Train like Lindsey Vonn to prepare for the slopes
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Fitness

5 exercises to get you ready for the ski season

The slopes may be cold, but that doesn't mean your body needs to be. Add these moves to your workout to get yourself prepped for the powder.
Written by Matt Evans
4 min readPublished on
When it comes to snowsports, a well-prepared body can make the difference between an enjoyable visit to the mountains and a painful first week on the slopes. To that end, we’ve drafted in celebrity personal trainer Scott Laidler to provide five easy exercises to prep you for the demands of the piste.

The Cossack squat

What’s it for: joint resilience
"The Cossack squat works your hips and knees in multiple planes of movement,” says Laidler. In layman’s terms, this move is all about getting your body used to moving side-to-side in different directions, getting it prepared for everything the mountainous terrain is going to throw at it."
How to do it:
  • Stand with your feet approximately double your shoulder-width apart
  • Shift your weight onto your left foot. Squat down onto your left side, making sure to keep your left foot fully planted and your right leg completely straight
  • Take 10 seconds to breathe deeply, exploring tension in the legs, hips, and body
  • Drive upwards through the left foot. Once you’re standing up, repeat the movement on your right leg

Jumping lunges

What’s it for: functional cardio
This simple move is a one-two punch of leg strength and cardio benefits. "Jumping lunges will help develop your cardio capacity. It will also help strengthen your quads," says Laidler. Last longer on the slopes with all-day stamina and leg strength to match.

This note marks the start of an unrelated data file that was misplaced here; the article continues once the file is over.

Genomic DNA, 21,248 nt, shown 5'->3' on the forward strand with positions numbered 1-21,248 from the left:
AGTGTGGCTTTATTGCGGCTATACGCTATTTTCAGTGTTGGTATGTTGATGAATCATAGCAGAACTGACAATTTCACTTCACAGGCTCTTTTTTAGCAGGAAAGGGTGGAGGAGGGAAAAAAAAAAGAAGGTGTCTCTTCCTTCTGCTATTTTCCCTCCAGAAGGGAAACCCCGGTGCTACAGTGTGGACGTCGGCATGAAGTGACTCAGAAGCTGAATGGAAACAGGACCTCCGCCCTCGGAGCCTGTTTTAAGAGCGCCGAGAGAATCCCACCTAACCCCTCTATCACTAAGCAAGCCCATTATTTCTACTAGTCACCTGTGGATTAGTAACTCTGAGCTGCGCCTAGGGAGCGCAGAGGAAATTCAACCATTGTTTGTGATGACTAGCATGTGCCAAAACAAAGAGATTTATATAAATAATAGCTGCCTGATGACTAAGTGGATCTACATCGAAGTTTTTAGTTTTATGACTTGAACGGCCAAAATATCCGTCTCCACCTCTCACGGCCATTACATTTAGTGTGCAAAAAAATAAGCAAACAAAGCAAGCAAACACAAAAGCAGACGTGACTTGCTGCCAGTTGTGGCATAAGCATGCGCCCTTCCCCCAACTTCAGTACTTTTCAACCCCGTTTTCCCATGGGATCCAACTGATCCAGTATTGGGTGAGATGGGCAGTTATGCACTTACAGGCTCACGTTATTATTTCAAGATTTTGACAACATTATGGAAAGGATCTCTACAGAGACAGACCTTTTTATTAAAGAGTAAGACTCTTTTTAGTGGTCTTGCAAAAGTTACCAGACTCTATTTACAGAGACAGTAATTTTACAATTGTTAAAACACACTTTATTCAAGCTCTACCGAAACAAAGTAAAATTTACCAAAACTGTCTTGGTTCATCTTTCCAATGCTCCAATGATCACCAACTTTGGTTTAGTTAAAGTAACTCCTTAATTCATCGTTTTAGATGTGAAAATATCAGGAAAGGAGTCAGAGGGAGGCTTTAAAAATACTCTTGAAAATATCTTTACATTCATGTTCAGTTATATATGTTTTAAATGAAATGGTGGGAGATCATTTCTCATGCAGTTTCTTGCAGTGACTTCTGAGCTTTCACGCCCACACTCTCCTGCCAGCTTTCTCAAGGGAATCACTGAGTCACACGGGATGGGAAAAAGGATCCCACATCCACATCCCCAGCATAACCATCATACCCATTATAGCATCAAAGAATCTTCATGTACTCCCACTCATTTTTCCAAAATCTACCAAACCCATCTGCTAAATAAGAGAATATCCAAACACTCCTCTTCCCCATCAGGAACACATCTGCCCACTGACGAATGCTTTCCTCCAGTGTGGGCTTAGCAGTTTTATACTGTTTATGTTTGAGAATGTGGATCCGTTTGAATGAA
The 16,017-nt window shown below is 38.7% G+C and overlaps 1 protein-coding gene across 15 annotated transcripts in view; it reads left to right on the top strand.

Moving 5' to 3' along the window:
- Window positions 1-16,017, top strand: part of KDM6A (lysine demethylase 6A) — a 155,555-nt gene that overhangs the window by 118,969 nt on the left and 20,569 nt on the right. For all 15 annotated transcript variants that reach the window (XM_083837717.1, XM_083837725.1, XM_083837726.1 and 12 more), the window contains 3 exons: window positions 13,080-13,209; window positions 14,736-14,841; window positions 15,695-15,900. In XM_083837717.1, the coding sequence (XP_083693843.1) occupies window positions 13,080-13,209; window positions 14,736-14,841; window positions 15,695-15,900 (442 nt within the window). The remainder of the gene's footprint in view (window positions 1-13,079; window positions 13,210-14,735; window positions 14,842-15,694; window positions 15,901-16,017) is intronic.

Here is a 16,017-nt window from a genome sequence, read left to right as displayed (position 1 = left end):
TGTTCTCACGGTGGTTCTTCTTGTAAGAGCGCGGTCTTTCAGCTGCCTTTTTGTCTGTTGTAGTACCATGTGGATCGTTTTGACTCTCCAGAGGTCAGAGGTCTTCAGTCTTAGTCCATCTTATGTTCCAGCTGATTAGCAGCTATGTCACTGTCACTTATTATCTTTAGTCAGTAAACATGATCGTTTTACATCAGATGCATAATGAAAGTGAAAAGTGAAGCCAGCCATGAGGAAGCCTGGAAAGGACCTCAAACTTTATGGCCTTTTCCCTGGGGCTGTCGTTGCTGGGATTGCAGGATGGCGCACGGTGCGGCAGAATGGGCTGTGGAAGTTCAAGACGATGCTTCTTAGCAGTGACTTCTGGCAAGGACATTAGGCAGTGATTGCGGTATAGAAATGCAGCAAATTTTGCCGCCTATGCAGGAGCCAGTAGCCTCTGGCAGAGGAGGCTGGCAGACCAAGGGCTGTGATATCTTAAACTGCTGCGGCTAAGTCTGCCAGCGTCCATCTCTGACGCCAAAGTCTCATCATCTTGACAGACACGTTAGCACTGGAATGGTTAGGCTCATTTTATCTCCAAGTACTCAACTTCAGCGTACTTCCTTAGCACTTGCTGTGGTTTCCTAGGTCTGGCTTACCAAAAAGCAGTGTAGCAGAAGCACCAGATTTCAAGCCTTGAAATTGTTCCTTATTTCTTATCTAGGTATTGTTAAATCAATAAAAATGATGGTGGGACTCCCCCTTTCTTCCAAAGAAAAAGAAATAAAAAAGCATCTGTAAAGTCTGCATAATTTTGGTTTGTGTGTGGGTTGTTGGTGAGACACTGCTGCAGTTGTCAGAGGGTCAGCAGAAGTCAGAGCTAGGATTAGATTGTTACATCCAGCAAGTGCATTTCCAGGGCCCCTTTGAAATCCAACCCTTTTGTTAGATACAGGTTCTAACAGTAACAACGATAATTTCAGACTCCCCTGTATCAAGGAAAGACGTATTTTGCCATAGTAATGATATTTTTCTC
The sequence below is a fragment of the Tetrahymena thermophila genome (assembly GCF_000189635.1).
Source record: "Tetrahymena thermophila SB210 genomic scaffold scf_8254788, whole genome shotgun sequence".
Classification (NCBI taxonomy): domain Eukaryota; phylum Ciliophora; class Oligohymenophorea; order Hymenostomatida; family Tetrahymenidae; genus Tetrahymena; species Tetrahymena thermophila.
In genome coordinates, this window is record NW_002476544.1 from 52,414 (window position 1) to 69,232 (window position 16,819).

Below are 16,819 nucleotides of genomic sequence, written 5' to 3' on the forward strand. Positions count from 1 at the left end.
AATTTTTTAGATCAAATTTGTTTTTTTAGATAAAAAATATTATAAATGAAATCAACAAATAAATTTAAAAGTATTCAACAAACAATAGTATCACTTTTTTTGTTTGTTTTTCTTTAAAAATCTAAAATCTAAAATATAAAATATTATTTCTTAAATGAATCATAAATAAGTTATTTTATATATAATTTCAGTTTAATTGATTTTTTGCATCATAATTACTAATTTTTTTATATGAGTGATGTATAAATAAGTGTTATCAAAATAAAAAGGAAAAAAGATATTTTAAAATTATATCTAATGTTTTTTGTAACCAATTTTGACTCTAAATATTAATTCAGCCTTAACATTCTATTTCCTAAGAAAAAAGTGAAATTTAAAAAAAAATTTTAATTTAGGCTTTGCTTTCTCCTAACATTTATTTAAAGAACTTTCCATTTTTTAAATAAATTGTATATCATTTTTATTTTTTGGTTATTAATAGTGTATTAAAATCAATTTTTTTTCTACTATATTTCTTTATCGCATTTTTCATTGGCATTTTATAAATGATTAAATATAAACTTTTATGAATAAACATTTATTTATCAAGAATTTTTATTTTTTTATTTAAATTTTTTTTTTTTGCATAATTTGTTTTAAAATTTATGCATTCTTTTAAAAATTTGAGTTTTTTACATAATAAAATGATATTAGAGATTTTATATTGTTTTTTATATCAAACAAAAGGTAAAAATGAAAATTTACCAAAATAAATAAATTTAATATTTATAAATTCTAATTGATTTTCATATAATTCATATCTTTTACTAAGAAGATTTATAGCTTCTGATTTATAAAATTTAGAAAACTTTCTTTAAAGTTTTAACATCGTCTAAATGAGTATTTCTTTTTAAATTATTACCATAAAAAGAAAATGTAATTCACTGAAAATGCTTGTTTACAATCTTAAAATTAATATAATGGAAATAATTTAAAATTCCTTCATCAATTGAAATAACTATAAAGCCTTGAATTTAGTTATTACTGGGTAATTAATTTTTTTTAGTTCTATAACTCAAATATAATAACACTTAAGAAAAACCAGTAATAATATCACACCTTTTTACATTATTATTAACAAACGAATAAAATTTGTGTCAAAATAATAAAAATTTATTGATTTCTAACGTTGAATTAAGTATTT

How to do it:
  • Stand with your left foot slightly in front of your right. Keep your knees slightly bent
  • Look straight ahead and jump, switching the position of your feet in midair. When you land, bend your knees, dropping into a lunge
  • Without rest, repeat this movement 10 times, alternating which leg is in front. To prevent injury, make sure your front leg is bent at 90 degrees at the knee and hip

Horizontal leap

What’s it for: propulsion
Need a lift? We’ve got your back. "The horizontal leap will help you develop the ability to propel yourself into the air," Laidler tells us. Whether you’re a beginner looking for a bit of a boost or an advanced skier graduating into getting airtime, this move sticks an explosive burst of energy into your arsenal.
How to do it:
  • Stand on one leg with a slight bend in your knee and the other leg raised off the ground
  • Jump sideways, landing on your opposite foot. Bend your knee when you land
  • Pause, then jump back to the other side. That’s one rep

Overhead medicine ball throw

What’s it for: total-body power
"The overhead medicine ball throw will help you develop power in your glutes, hamstrings and lower back," says Laidler. The only move on the list that requires equipment, hefting a heavy ball skywards will also strengthen your arms. "This exercise is excellent for developing a fast and powerful ski stroke."
How to do it:
  • Hold a medicine ball at chest height with your arms fully extended
  • Bend your knees while bringing the medicine ball between your legs
  • Jump upwards and throw the ball up, either to your partner or against the wall
  • Catch the ball from your partner or rebounding off wall. Repeat for 10 reps

One-legged box squat

What’s it for: control
"The one-leg box squat will help develop your coordination. It’s excellent for all-over control of your body and provides extra resilience to injury on the slopes.” Isolating one leg at a time will help your balance and strength, keeping your parallel turns tight and focused.
How to do it:
  • Stand on one foot with a chair or box positioned just behind you. Your other foot should be raised a few inches off the floor. Hold your hands straight out in front of you
  • Keeping your hips as square as possible, slowly drop into a deep knee bend so that your bum is gently touching the chair
  • Push yourself back up, extending at the hip and knee. Repeat for 10 reps before switching to the opposite side